His parents came to Indy from Mexico in 1953, one of the first Hispanic families in Indianapolis. Morales’ father Manuel often challenged his successful son: “When are you going to give back?” His father also set the example, informally welcoming Hispanic immigrants to Indy from the 1960s until his death in 2003.
Launching into the second half of his life, the younger Morales set up a resource center with a social work emphasis. He helped some Hispanic immigrants with food or housing, but one of them gave him some divinely inspired direction: “Mr. Tom, thank you for trying to help my family with this resource center. What I would really like you do is to get me a job. I’ll take care of the rest.”
The result has been a closely held, family-controlled business that integrates Scripture into the core of the business in several ways, yet in a style of subtle common grace as opposed to Bible verses on the walls.
With 100 full-time employees, Morales had a payroll of about 11,000 associates in 2017. About 40 percent move into full-time positions with the companies where they start on a temporary basis.
The others work for Morales Group, assigned to temp jobs week to week. Wages range from $9.50 to $16 an hour, depending on job skills. Example: A business would pay Morales $13 an hour per employee, with $10 going to the associate. Then the additional $3, called a markup, is used by Morales to pay for business taxes, workers’ comp, and Morales company administration. Morales negotiates each markup with the hiring company. Revenues were close to $100 million in 2017, with net profit of about 6 percent.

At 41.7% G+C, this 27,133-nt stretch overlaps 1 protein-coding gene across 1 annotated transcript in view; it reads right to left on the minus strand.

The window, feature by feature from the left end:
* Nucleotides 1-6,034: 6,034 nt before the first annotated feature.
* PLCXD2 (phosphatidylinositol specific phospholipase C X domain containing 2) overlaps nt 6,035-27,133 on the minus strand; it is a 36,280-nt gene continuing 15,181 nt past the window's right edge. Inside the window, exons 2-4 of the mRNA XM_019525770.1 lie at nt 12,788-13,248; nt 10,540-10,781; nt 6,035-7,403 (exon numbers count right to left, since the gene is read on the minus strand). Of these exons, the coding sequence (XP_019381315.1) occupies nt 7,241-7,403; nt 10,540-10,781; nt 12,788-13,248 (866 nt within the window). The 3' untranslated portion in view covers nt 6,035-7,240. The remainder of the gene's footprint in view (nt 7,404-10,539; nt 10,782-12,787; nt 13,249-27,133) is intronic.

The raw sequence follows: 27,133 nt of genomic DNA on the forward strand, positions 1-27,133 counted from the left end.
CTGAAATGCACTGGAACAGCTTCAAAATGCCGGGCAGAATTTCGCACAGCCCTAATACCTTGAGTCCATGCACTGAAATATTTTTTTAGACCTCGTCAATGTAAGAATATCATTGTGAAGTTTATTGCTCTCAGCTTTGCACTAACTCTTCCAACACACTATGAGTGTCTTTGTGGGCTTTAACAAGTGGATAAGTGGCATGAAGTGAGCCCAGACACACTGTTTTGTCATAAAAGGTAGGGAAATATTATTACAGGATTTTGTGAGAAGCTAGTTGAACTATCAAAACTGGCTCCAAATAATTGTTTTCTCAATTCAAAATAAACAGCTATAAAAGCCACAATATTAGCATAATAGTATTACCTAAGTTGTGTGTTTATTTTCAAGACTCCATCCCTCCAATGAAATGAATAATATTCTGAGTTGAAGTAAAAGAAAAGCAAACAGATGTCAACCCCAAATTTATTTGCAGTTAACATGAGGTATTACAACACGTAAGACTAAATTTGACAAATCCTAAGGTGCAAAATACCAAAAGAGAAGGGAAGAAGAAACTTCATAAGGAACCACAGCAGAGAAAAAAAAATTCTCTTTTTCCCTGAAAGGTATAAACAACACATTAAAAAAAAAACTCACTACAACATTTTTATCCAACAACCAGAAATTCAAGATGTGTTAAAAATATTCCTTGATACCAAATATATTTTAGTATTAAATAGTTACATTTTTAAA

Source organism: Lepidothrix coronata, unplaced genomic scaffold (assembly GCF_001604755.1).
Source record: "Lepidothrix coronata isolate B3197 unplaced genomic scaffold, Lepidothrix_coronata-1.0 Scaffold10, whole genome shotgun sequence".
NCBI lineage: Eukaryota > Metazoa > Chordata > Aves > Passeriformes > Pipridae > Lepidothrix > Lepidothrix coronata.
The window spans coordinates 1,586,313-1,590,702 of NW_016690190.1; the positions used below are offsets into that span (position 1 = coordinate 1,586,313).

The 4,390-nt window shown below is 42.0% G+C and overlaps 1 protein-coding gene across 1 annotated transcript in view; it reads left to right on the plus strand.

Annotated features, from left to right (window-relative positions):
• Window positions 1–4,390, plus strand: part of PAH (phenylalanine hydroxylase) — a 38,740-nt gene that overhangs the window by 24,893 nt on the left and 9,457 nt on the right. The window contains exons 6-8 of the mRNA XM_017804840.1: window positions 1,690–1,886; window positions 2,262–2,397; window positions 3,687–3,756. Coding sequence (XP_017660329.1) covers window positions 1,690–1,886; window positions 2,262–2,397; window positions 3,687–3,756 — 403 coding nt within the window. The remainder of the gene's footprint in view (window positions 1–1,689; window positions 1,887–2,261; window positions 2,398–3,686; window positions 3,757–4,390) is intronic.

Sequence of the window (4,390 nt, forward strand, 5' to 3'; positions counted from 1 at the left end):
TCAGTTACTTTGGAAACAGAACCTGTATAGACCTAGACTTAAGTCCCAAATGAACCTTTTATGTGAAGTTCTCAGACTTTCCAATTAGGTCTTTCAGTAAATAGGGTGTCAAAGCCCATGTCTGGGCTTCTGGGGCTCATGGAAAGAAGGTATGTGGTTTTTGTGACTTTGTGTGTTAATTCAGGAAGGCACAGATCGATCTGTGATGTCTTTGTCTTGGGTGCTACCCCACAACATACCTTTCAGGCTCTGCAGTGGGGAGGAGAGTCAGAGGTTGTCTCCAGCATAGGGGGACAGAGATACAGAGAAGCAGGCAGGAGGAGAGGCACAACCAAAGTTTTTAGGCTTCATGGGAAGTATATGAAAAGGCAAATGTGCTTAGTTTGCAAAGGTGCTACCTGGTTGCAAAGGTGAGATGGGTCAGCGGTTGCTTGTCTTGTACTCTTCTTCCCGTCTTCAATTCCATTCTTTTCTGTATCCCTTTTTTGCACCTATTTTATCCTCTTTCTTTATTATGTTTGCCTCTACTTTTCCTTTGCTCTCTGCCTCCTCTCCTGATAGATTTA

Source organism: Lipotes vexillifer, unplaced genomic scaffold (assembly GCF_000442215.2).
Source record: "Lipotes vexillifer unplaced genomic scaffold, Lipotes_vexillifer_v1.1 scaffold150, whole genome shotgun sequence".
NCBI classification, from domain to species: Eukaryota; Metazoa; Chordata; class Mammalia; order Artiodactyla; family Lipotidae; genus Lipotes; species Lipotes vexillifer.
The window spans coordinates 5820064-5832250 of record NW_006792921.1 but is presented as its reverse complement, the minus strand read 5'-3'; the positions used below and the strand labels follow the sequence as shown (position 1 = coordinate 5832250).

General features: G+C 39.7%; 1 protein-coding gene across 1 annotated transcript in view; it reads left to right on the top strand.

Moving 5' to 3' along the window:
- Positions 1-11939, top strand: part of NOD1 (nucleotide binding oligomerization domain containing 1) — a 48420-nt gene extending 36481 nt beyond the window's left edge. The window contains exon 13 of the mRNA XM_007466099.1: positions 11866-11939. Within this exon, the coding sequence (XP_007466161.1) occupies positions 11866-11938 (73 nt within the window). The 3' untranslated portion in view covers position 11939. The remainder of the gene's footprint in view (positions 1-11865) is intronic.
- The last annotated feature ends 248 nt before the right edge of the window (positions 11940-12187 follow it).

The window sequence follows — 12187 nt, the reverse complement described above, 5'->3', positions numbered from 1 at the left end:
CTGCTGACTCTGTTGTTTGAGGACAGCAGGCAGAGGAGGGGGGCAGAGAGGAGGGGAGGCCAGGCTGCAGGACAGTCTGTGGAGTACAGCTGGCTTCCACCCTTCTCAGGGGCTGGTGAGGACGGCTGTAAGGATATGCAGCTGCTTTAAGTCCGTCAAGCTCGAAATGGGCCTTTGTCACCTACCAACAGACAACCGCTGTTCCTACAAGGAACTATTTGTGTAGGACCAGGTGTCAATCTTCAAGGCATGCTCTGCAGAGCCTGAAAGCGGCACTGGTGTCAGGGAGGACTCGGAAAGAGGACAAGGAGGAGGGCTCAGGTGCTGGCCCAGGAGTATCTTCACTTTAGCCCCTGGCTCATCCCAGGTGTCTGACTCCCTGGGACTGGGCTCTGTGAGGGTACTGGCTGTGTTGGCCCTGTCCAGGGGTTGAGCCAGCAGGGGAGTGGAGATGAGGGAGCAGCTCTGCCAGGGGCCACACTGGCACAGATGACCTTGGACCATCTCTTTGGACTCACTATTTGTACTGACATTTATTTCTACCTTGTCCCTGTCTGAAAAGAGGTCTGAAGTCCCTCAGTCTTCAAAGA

The Morales launch caught a wave of expansion of the temp business in the American economy. Businesses used independent contractors for about 9 percent of the workforce in 1995, with the number rising to 15 percent by 2015. Large businesses sometimes outsource half of their workforce or more to staffing agencies. Sometimes businesses need seasonal employees. Other times they improve their profit margin by cutting employee costs.
“Never before have American companies tried so hard to employ so few people,” Wall Street Journal reporter Lauren Weber wrote last year.
The company tries to maintain a human touch in a fast-moving business. “If it weren’t for associates, we wouldn’t be in business,” says account manager Hansel Garcia. “Each candidate needs to be treated with dignity and respect. We try to put ourselves in their shoes, remembering they may be living paycheck to paycheck.”
The personal touch offers an edge in the growing field of temp employment. Big players such as Manpower, Kelly Services, Adecco, or TrueBlue are publicly traded with an emphasis on quarterly earnings. The larger publicly traded companies tend to miss a segment of the market that works through personal word-of-mouth connections that Morales has in the growing immigrant community in central Indiana.